Whenever we come across shortage of oil, short-term of course, or a hike in oil prices, the very first thing implied is that we’re running out of affordable oil, an idea formally known as the “Peak Oil” concept. Peak Oil may be defined as the hypothetical point when the maximum rate of extraction of petroleum is reached, followed by a terminal decline. According to economists, it is the point at which the oil production maxes out: the easily available reserves are exhausted, and the cost of extracting and refining the remaining stuff exceeds the price it fetches on the open market. There is a lot of debate regarding the Peak Oil Theory, with some experts predicting a rapid decline in oil production with serious implications for the entire human economy and society. If such a decline in production happens too rapidly, it could outpace the development of viable energy alternatives, resulting in a drastic spike in prices. On the other hand, some believe that peak oil is merely a myth, and that the world’s oil supply would never be drained to a point of such crisis.
From a geological perspective, it may be stated that oil production will achieve it’s peak when half of the total ultimate recoverable resources have been produced. However, the actual problem lies in the determination and estimation of the total recoverable conventional oil reserves. Recovery factor and uncertainty are the players of major roles in this case. With various technological advancements, discoveries are being made in virgin areas and in case of old fields, methods of enhanced oil recovery are being put to use. It is essential to keep in mind that, peak oil is about the maxima in oil production, and not about running out of oil. Production is affected by price and price is controlled by the demand and supply economics, i.e. the global oil markets.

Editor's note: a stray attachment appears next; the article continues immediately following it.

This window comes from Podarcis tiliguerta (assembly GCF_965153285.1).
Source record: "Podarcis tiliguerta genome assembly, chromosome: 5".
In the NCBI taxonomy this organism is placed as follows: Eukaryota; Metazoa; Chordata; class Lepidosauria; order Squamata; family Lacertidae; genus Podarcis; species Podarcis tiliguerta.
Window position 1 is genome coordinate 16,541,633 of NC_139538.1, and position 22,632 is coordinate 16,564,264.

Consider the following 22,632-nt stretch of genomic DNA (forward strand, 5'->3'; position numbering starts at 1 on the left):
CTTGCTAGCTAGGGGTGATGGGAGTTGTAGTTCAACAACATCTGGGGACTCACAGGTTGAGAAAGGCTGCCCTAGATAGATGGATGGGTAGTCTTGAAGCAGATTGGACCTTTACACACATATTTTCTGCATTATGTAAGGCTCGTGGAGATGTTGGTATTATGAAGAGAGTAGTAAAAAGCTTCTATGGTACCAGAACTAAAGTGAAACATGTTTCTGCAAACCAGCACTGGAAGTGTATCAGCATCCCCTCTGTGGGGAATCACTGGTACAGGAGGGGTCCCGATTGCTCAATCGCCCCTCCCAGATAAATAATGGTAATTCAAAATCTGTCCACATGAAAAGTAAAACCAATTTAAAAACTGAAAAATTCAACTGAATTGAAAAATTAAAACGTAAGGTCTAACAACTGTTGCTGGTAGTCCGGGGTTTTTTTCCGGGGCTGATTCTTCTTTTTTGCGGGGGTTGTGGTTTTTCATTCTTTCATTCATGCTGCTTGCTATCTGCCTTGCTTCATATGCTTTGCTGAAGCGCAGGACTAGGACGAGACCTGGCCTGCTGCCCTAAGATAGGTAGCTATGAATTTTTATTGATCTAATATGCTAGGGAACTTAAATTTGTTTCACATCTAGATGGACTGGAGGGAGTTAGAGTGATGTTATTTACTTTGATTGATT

Peak oil is not about oil reserves or resources, neither of which translates directly into production rate. Peak oil is not about running out of oil but about its peak in production. Production is the key metric because price is controlled by the balance between supply and demand. So the question is if the ideas of peak oil a myth. If readers are expecting an abrupt decrease in oil production, then it is. But if they understand that the manifestation of peak oil is a struggle between supply and demand that is resolved through global oil markets, they will understand that the data show that peak oil can originate from economic as well as geological factors.
However, an apparent peak in production does not necessarily represent a peak in oil availability, especially in a global market - something that Peak Oil advocates tend to overlook. In fact, a “peak” may just be one of many “spikes”.
With conventional oil production on a plateau and with expensive unconventional sources the only means by which oil production may be increased in the short term, it is clear that societies face a major dilemma. Will the price remain high enough to develop unconventional sources and, in doing so, limit economic growth? Even so, can the production rate of unconventional oil ever be enough to support the concept of an “energy revolution,” much less “oil energy independence”? The grey areas remain grey still as well.